Gen Z in the Workplace
- Pam Ross
- On October 28, 2011
by Pam Ross
October 28, 2011
There was a great discussion, and at times, debate, on #TChat last week, all about Generation Z and the workplace. It feels like we just learned about Gen Y and how to engage them in the workplace, and it’s already time to prepare for Gen Z!
Most people consider Gen Z, also called “Digital Natives”, to be those young people born around the mid 1990s to the mid 2000s. They are the first generation to be born into a completely digital age, hence the name “digital natives”.
Before I get into some research and predictions around this next generation, let me say this: I don’t believe in generalizing an entire generation. I have worked with amazing Gen Yers who had work ethic in spades, with Gen Xers who weren’t latchkey kids who depended on mom for many things, and with Boomers who know more about computers than I ever will (I’m a Gen Xer). However, there are bound to be some trends as different generations are brought up through such different social, economic, and technological times.
Intro to Gen Z
Gen Z’s most formative years have seen America attacked by terrorists, people losing jobs and homes in a severe economic recession, and the first black President of the United States. They have seen the power of social media in creating superstars and taking down governments. They have computers in their classrooms and many have their own websites or at least Facebook pages by age 10. Gen Zers have a benefit that Gen Yers missed: Their parents – mostly Gen X – were already adept at navigating social media, had seen mistakes made, and are more prepared to coach their kids through that space strategically.
Now for a few predictions and suggestions for the workplace.
If you’re not going social, you’re not going to get the best talent. Building a community around your brand and its values will help to engage these new workers. They were born on Facebook, quite literally. Use Youtube, use humour, go viral with your recruitment efforts.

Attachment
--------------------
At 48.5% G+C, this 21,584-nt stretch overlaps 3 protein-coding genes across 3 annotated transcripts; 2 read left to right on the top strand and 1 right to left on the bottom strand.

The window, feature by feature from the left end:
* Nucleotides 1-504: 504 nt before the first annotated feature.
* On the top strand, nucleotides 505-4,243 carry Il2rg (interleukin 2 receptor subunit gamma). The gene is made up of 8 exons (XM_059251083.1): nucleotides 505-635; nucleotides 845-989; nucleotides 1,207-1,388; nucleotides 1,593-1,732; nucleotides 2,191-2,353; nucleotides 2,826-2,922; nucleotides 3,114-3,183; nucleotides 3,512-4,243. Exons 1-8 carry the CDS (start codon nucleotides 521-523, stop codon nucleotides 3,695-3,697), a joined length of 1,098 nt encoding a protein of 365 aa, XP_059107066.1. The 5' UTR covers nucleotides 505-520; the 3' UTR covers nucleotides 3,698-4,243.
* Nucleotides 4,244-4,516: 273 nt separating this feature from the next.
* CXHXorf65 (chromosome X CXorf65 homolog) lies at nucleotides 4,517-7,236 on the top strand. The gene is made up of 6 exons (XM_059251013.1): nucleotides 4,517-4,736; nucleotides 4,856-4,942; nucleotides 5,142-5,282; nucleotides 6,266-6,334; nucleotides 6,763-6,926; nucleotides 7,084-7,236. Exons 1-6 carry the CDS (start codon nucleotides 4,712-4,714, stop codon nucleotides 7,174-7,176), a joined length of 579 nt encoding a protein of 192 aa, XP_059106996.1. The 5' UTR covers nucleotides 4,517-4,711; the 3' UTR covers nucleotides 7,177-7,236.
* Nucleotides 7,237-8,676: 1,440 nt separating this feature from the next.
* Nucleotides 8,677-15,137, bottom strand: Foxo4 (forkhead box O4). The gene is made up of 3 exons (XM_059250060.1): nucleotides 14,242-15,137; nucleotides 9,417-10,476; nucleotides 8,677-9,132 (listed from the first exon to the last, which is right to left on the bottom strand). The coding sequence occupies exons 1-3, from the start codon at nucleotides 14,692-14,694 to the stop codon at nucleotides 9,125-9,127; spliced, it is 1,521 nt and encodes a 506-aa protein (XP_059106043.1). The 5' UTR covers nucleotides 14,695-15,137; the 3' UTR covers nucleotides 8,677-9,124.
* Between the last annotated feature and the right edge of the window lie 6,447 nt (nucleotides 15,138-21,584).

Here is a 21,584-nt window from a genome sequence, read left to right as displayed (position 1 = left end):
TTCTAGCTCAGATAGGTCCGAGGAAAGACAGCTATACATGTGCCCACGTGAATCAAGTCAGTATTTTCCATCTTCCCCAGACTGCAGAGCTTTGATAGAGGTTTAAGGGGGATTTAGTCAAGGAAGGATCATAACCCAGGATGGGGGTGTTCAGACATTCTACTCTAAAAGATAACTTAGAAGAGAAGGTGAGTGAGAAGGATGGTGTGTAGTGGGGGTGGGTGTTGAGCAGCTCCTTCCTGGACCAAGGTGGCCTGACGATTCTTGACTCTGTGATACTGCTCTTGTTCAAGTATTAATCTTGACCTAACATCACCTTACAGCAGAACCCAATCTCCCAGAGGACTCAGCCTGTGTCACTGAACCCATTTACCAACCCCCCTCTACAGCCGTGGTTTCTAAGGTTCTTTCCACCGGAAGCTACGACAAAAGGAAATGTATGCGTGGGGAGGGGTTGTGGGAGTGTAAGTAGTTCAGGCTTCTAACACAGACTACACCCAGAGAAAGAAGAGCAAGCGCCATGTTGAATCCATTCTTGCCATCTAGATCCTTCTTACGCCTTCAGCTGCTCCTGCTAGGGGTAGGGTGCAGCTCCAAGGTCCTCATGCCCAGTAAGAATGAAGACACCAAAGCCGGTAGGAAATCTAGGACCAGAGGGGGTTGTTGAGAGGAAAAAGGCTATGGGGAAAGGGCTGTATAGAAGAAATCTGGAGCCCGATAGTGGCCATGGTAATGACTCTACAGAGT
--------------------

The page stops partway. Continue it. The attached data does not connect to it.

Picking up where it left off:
Posting your company culture statement on the wall and preaching it to your employees never worked, but as time goes on, it continues to be less and less effective. Your employees, your customers, your business partners, are all talking about you. Publicly. If you’re not living up to the words on your poster, they will know. It will become more and more important for companies to build positive, transparent, and trusted cultures in order to attract talent.
Types of Jobs
By 2019, when Gen Zers are hitting the workplace, they will be working jobs that we never heard of or could imagine, even in the year 2011. Contract work will be the new normal. Multi-tasking will also be more prevalent – and more productive. Gen Y is the first generation who actually can multitask effectively, as shown in recent studies. Gen Z will be even more adept at paying attention and working productively at more than one thing at a time. They will expect it, and will be bored if they don’t get it.
It will finally be time to do away with Diversity departments and initiatives. For these workers, Diversity is a given. If you have to focus on it, you don’t get it yet. And they won’t get you. Gen Z will expect that everyone has a voice regardless of opinion, socio-economic background, or race.
Gen Zers don’t quite have the entitlement mentality often associated with Gen Y. Their parents, while protective and micro-managing, saw the effects of the Trophy generation and are trying to resist it. But Gen Zers will still expect to be involved. They see sharing and collaboration everywhere, from social media sharing to Taylor Swift partnering with T-Pain.
Social and Technology at Work
By 2019, forms of social networking for collaboration on projects and recognition will be a given. HR needs to get involved now, or be left in the dust. Innovative companies are employing internal blogs, newsfeeds, e-recognition, and socially networked performance management to align everyone towards the same goals. Check out companies and applications like Rypple, TribeHR, Careerify, Yammer and Achievers for examples of this type of technology. Email is not as popular with this generation. Texting, IM’ing, and Facebook is how they communicate.
Learning will need to be byte-sized and bite-sized. I picture Gen Zers with the iPhone 23S, scanning QR codes to watch a bite-sized video of learning they need, just in time to complete work. I picture them collaborating in building training, adding to Wikis to build content.
Gen Zers are used to communicating by text and in status updates on Facebook profiles. They are used to brevity. They may need additional training and coaching in business communication and grammar. Some say their propensity to blog will make them better at written communication, but I have to disagree. The form of communication in a blog is often not grammatically correct, and often times may not be entirely appropriate in business. Although, by the time Gen Zers are running the business world, that will likely change too.
It’s hard to say whether these predictions will come to fruition. We’ll know in about 10 years. In any case, I’m excited to see the impact Gen Z will have, and how the workplace will change. What do you think?